Friday, September 27, 2013

Here’s the Problem with Bail ...

Just Policy Blog Guest Post as part of Pretrial Justice Institute and Justice Policy Institute Bail Month 2013. 

By Jean Chung
Say you’re arrested in Baltimore City. At your initial bail hearing, the bail commissioner will examine your current charge and your criminal record, if you have one. Based on this information, the bail commissioner will determine your bail amount—or whether you will be offered bail at all. If you are denied bail, you’ll be sitting in jail until your court date, which might be weeks or even months from now. If you are offered bail but can’t afford to pay, too bad. You’ll be sitting, too.

Here’s the problem: if two people with identical offense histories are arrested for the same crime and offered the same bail amount, a difference as arbitrary as the size of their wallets may keep one person in jail while the other walks free. When a bail system relies almost exclusively on financial terms of release, it inevitably results in the release of wealthier people while poorer individuals stay locked up for no reason other than their inability to pay. Since the criminal justice system has a disproportionate impact on low-income communities, bail amounts as low as $100 can keep people behind bars. On February 13, 2012, there were 40 people in the Baltimore City jail who had been detained because they could not afford bail amounts between $100 and $500.

A bail system that penalizes folks for being poor isn’t just discriminatory—it yields grave consequences for individuals and families. At 52 years old, Ed Spence was arrested and charged with fraud and a probation violation. He never even met with a bail commissioner; a correctional officer at Central Booking simply informed him that he would not receive bail. After that, he spent 40 days in jail awaiting trial. When he got out, the job he’d held at Safeway for 10 years was gone. He had been replaced.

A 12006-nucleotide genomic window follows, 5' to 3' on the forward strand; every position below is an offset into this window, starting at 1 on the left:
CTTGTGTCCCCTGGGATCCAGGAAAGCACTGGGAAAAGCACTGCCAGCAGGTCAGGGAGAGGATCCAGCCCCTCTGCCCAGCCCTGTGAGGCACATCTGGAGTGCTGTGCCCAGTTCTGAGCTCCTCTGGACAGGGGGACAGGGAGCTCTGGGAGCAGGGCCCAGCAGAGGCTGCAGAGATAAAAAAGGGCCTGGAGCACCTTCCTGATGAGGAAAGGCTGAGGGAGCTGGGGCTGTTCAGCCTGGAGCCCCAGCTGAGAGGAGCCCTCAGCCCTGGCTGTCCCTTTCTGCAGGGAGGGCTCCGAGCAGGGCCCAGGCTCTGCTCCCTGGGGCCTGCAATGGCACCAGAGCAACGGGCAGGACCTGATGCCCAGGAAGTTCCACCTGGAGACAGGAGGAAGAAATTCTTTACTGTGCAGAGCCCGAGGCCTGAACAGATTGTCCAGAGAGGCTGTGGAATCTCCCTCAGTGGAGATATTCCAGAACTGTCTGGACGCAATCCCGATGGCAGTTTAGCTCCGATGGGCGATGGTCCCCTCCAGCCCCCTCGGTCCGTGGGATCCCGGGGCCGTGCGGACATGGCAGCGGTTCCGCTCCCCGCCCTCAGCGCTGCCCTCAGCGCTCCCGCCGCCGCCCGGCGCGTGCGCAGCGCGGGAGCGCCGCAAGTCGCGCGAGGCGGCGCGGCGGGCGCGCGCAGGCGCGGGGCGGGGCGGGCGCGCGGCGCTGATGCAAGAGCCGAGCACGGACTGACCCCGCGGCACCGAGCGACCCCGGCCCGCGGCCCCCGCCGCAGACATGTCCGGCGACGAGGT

Ed is not alone. Like him, most people in Baltimore are denied bail altogether and must wait in jail until their court date. As their time behind bars stretches into weeks or months, many lose their jobs, fall behind in school, and become disconnected from their families and communities. Darian Watson was 17 when he was denied bail and spent an entire year in jail pending trial. His family was able to visit him once or twice a week if the jail wasn’t on lockdown. 

It would have been better if I had been released with some kind of supervision,” he told me when I interviewed him for JPI's report, Bailing on Baltimore. “You know, being able to interact with my family, be in their physical presence …while still being able to attend school regularly.” 

For others, being detained pretrial might mean falling behind on bill payments, losing their homes, and being forced to rely on neighbors or even the child welfare system to care for their children. Because the repercussions of pretrial detention can be so damaging, many will take plea deals and waive their right to trial just to get out of jail sooner, even when they are innocent. As a result of this conviction, they may face barriers to employment, housing, and public assistance for the rest of their lives.

There is no shortage of reasons to rethink U.S. bail policy. During Bail Month, we’ve discussed a number of smart reforms that would improve public safety, reduce recidivism, protect civil rights, and cost taxpayers less. But bail policy also has serious implications for the lives of real people. Bail systems like Baltimore’s discriminate against low-income individuals and contribute to the destructive patterns that keep entire communities cycling between poverty and incarceration. For too many people, the time for bail reform was yesterday.

Jean Chung is the Program Associate at The Sentencing Project. While a Hunger Fellow for JPI in 2012, she authored
Bailing on Baltimore.

To read JPI's Bail series and learn more about bail reform, click here.

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